John Major's rise through Parliament was meteoric. That is, until within months of the 1992 election, when his government was in troubled waters. In this text, John Major is honest about what he won and lost, and about friends and foes within his own party as well as outside.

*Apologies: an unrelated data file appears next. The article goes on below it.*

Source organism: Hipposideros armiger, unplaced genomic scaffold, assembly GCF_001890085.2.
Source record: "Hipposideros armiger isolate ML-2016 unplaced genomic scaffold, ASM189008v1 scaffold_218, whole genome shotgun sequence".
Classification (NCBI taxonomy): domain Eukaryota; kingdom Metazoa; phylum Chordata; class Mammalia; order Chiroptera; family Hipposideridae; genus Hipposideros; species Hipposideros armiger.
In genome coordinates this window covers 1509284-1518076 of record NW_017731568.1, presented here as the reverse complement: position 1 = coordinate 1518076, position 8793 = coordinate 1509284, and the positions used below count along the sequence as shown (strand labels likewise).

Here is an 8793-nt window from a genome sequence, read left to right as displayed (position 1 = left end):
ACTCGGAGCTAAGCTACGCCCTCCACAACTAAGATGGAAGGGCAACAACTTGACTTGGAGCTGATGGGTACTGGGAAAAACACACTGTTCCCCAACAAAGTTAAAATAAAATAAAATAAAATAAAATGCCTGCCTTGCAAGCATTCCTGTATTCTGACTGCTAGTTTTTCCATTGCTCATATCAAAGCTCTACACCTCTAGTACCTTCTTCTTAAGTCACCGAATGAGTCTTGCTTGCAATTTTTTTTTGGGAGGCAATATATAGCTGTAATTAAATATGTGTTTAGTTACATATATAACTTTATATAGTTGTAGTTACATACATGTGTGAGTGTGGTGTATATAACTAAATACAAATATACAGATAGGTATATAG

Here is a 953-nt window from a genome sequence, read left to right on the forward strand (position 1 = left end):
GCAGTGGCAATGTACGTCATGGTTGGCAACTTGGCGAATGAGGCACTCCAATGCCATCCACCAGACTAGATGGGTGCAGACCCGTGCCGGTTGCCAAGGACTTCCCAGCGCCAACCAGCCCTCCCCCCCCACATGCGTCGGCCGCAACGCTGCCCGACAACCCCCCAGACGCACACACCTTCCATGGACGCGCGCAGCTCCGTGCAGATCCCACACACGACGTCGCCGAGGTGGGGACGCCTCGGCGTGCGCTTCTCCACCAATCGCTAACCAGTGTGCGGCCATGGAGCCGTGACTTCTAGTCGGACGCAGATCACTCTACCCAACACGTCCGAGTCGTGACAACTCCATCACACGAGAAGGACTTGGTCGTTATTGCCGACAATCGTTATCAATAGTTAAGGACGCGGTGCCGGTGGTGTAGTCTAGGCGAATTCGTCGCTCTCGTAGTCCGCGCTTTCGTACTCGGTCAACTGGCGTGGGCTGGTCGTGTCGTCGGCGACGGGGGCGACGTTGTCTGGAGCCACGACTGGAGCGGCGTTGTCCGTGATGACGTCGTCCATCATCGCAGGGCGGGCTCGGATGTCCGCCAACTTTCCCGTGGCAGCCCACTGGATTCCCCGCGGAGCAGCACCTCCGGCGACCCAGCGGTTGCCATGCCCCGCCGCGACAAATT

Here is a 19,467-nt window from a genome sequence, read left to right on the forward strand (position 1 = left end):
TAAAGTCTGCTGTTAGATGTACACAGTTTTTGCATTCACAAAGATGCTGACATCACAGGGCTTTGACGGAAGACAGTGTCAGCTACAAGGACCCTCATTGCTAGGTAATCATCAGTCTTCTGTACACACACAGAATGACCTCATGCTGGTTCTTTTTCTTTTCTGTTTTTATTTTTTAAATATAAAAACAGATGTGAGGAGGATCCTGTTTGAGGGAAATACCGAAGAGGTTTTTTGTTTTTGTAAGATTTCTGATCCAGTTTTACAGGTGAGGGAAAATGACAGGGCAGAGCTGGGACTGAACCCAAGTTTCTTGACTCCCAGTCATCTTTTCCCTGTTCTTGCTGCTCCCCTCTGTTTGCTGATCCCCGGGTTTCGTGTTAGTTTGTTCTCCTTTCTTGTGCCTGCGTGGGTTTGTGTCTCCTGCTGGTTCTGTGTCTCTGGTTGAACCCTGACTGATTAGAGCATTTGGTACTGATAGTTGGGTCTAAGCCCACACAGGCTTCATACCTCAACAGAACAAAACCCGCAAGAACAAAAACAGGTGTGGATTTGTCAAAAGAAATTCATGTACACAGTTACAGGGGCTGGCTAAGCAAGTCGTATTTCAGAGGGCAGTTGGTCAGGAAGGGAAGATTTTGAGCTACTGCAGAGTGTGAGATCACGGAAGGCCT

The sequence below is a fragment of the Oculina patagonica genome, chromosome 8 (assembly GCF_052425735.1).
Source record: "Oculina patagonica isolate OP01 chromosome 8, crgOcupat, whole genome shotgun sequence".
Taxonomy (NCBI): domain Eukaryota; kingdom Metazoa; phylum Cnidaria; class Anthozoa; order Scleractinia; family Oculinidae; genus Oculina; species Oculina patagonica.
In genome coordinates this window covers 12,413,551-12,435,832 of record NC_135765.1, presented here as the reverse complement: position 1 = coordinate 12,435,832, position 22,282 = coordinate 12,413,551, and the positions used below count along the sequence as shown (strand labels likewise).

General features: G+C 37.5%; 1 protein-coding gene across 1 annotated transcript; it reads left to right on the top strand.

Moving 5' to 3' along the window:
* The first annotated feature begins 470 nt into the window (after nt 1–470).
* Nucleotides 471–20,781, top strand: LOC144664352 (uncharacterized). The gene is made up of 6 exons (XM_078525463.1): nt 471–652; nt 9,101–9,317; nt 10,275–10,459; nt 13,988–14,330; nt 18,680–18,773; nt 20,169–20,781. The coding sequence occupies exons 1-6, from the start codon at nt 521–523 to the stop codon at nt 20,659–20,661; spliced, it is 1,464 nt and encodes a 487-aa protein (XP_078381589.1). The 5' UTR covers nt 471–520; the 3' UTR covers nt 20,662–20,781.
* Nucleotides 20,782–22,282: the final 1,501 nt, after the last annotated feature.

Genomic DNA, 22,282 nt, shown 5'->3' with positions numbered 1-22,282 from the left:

Major's early life was extraordinary; his rise through Parliament meteoric. Soon a favourite of Margaret Thatcher, he became Foreign Secretary and then Chancellor of the Exchequher. When Thatcher fell, he fought and won a shrewd campaign to succeed her. With the difficulties of the Gulf and Maastricht behind him, and the Poll Tax abolished, John Major went on to win a remarkable victory in the General Election of 1992, against the expectations of even his own friends. He brought down inflation and ushered in a solid economic recovery. He made some of the most decisive steps for a generation towards peace in Northern Ireland. Yet within months of the 1992 election, his government was in troubled waters. In this autobiography of his life and career, John Major is honest about what he won and what he lost, and about friends and foes within his own party as well as outside.